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Might this be from alō? Medicines nourish. - -sche (discuss) 07:35, 15 March 2012 (UTC)

RFV discussion: August 2011–February 2012[edit]

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Rfv-sense: "winged unicorn", added as a second etymology for alicorn. --EncycloPetey 19:25, 9 August 2011 (UTC)

The New World Encyclopedia article on unicorn mentions that "the word 'Alicorn' can also be the name for a winged unicorn/horned Pegasus". For an actual example of it being used, "An alicorn. A winged unicorn. There aren't many, but sometimes a griffin and a unicorn will meet at a love spring - [...] then we have alicorns." Demons Don't Dream, page 61. --Goldenpelt 22:31, 9 August 2011 (UTC)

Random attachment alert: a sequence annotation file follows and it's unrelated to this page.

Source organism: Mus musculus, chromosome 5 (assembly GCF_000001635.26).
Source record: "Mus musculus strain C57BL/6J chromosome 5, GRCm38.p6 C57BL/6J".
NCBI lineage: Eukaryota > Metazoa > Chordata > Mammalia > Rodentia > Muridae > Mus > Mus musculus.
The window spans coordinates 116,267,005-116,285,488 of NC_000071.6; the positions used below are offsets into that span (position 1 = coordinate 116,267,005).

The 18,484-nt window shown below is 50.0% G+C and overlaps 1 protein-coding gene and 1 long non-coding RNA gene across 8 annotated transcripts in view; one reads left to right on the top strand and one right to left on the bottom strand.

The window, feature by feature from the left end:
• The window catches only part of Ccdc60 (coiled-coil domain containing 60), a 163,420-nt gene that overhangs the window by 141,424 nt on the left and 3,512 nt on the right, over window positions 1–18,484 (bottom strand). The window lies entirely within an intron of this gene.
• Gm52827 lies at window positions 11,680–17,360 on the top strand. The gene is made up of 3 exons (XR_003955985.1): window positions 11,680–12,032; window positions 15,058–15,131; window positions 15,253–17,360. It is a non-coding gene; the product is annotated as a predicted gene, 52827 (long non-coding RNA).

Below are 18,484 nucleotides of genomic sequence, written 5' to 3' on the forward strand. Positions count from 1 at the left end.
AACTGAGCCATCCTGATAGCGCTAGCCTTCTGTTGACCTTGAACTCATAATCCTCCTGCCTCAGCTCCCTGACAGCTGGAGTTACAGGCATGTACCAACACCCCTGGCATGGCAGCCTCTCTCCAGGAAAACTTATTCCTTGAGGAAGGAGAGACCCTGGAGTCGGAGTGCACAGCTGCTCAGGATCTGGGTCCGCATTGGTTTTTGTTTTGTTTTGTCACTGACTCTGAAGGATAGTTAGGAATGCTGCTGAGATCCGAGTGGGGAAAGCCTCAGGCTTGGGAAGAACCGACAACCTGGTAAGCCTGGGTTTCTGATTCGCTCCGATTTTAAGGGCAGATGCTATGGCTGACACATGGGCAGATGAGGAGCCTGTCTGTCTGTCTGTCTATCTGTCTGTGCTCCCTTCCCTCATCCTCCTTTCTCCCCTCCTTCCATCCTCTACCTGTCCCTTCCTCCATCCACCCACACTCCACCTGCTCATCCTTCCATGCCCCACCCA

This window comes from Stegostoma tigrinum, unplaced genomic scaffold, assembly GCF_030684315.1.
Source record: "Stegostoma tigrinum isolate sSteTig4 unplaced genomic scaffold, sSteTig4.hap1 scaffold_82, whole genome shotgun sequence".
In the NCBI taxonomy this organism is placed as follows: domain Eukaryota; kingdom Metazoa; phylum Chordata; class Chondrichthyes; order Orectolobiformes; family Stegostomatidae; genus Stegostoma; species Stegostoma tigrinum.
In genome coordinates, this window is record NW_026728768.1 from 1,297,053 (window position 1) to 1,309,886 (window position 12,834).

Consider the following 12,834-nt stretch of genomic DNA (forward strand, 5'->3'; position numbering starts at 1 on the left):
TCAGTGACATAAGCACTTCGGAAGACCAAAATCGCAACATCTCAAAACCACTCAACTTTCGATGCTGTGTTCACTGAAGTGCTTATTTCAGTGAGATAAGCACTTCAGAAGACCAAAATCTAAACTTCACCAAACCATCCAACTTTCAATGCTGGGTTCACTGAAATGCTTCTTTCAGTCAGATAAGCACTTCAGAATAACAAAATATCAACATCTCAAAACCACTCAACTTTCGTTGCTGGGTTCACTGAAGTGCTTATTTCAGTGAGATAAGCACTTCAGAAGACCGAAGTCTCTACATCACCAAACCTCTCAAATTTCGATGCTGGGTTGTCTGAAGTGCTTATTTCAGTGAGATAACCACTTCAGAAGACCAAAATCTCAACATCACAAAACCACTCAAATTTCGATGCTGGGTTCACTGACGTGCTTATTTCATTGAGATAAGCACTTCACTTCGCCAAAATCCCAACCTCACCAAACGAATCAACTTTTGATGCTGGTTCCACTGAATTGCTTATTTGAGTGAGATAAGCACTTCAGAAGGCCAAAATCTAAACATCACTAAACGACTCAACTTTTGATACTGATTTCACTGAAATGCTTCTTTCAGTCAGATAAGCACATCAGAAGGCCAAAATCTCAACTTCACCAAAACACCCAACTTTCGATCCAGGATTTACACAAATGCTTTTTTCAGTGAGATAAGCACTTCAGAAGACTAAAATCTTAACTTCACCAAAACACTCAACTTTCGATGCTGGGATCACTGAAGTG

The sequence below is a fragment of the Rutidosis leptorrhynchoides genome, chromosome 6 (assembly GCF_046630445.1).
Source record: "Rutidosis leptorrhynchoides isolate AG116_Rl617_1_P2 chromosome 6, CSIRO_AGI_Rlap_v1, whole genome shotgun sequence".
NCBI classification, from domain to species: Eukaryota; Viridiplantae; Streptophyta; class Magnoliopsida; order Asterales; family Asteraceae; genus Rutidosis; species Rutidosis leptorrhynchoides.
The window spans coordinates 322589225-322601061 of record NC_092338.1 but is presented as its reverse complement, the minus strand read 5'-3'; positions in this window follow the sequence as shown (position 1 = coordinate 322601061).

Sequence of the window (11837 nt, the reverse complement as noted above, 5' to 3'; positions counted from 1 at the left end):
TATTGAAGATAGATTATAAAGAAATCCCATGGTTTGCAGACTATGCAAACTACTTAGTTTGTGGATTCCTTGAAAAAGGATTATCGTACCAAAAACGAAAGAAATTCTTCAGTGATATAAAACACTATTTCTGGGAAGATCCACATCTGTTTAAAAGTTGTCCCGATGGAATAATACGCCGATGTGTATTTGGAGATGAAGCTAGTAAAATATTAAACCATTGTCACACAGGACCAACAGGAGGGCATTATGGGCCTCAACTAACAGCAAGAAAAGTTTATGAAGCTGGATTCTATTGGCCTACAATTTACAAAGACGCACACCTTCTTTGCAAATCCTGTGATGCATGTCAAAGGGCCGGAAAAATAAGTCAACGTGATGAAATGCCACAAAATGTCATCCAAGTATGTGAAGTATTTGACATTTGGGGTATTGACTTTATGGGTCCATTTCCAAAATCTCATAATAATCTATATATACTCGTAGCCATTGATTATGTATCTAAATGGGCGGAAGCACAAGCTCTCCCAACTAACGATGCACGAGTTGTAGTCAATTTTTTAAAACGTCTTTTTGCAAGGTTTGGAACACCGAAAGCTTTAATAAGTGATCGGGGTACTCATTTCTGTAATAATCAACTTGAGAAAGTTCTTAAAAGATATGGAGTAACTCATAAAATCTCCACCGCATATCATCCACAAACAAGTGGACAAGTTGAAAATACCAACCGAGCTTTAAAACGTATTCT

Rich's Pegopedia says:
Alicorn the Unicorn's Horn. Some modern authors claim that the Alicorn is a term for the species of flying unicorns from the Latin words ala meaning "wing" and cornu meaning "horn," however, the ancient writers used the word to denote the actual horn of the Unicorn which purports to have magical healing powers when the tip is dipped into a body of water. In this respect the term alicorn may find it's roots in the Latin words alima meaning "of the sea" or alere meaning "to nourish" or even alius meaning "other source or knowledge" and, of course, cornu. (See: Cerapter, Unicorn).
So far, I've found three modern authors who claim this: Piers Anthony (Bearing an Hourglass), Piers Anthony (Demons Don't Dream), and Piers Anthony (Pet Peeve). Also, Andre Norton and Mercedes Lackey's Halfblood Chronicles use alicorn to refer to ferocious, wingless unicorns. ~ Robin 00:07, 8 February 2012 (UTC)
RFV-failed, moved to citations page. - -sche (discuss) 01:39, 28 February 2012 (UTC)